Not in the line: roughly 30 Scientology protesters who stood behind a barricade and loudly chanted "Scientology kills!" Some wore masks like in the movie "V for Vendetta," and one poster read: "FREE KATIE."
Moments before the curtain went up, Holmes' husband - and Hollywood's most famous Scientologist - Tom Cruise entered the theater, where he mingled and shook hands with some other theatergoers who took photos and clapped. He then hugged Dustin Hoffman, who was sitting a couple rows away, which drew another cheer inside the theater.
Amid the hubbub, it took awhile for people to take their seats.
Melissa Doyle tried to ignore the ruckus. She said she took her spot in line early, and saw Holmes rush into the theater wearing skinny jeans, a black blazer and oversized sunglasses.
"I love Katie Holmes," the 27-year-old New Yorker said. "I think she's a great actress and right now, I really love her for her fashion, her style! I think she really kind of differentiates herself among young Hollywood. Plus, she's a mom - and I just think she's a really good role model."
Meanwhile, 27-year-old Alistair Savides, visiting from St. Louis, said he wasn't there to see Holmes. He said he's a fan of Arthur Miller's drama, which first played on Broadway in 1947.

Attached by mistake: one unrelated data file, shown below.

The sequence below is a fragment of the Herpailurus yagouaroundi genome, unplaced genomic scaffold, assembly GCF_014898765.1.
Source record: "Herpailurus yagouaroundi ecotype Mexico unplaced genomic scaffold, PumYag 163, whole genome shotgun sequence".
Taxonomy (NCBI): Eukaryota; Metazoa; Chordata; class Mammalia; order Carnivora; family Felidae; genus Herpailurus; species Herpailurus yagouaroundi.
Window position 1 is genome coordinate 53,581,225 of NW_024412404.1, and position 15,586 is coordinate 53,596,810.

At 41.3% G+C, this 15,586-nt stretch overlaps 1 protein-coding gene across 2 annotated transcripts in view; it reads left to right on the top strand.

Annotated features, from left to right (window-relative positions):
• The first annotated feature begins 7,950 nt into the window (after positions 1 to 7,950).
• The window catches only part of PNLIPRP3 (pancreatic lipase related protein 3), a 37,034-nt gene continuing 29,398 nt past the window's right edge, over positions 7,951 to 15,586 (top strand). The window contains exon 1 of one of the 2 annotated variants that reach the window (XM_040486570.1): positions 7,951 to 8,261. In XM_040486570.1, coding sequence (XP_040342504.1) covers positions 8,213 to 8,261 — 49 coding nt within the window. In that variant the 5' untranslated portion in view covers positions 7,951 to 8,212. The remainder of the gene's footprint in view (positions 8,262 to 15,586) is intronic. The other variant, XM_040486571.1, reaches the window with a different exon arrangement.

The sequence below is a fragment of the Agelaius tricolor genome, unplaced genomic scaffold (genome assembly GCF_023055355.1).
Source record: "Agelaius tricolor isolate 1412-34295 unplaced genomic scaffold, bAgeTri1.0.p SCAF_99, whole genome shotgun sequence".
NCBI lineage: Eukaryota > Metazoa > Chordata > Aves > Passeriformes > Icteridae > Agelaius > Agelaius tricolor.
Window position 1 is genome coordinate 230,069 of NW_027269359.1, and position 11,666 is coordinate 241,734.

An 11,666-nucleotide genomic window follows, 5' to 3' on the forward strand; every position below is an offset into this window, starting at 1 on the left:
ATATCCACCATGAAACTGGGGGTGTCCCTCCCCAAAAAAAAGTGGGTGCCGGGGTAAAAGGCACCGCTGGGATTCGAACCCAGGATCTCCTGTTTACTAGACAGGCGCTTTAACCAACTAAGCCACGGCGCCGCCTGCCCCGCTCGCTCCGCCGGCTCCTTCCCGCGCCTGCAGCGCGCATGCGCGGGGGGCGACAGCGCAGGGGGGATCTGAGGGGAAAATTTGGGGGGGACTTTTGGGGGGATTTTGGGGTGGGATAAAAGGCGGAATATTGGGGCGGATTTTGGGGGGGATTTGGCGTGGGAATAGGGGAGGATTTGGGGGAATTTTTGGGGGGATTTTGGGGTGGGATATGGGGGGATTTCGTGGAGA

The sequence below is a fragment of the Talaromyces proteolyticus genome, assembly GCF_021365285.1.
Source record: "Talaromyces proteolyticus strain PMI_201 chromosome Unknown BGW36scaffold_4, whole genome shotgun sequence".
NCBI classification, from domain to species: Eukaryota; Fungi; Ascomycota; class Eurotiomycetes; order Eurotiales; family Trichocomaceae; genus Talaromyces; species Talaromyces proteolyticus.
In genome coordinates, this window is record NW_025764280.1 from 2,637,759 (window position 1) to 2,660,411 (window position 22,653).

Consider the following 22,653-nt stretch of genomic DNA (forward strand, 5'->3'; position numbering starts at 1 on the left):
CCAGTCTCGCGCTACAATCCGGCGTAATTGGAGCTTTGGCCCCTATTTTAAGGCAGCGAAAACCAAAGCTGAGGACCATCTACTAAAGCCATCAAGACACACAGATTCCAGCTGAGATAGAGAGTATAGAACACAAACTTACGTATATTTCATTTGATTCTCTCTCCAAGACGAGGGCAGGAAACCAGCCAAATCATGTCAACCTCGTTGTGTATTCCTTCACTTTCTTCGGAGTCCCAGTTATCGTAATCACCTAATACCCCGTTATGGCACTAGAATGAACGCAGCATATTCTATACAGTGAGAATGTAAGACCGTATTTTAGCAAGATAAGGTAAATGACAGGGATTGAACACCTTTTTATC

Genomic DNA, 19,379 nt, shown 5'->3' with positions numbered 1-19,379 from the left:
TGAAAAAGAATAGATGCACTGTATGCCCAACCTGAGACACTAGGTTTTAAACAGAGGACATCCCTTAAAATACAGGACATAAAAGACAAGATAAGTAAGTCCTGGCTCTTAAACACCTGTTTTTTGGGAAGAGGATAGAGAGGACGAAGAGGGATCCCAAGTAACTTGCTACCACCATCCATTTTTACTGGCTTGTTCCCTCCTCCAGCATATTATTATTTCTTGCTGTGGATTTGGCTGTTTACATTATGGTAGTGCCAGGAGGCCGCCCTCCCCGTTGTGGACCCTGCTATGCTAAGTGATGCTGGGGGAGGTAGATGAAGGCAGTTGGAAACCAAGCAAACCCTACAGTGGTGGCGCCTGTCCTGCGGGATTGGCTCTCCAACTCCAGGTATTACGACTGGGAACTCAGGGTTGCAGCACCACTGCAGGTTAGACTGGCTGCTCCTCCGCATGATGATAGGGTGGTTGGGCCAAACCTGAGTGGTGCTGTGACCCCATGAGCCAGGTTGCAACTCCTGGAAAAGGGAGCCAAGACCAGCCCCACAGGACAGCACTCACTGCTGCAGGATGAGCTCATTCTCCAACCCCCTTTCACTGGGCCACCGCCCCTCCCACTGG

"I don't really care about who's performing as long as they're good at what they do and it's a good play," Savides said.
As protesters' chants grew louder, Savides called it "surreal to be right in the middle of this thing. But, you know, there's always two sides to every story and they just really strongly believe in one side of the story. ... If it adds to public debate, maybe that's a good thing."
Cruise's membership in the Church of Scientology has made a controversial target of criticism. And just earlier this year, Jada Pinkett Smith felt compelled to deny her good friend Holmes is a prisoner in her marriage to Cruise, who's been depicted by the tabloids as a controlling husband.
"All My Sons" concerns businessman Joe Keller (John Lithgow) whose factory supplied defective cylinder parts to the military, resulting in the deaths of 21 pilots during World War II. Yet it was his business partner who went to jail for the mistake.
Dianne Wiest plays Keller's wife; Patrick Wilson his idealistic son; and Holmes the son's fiancee and daughter of Keller's disgraced partner.
The play officially opens Oct. 16.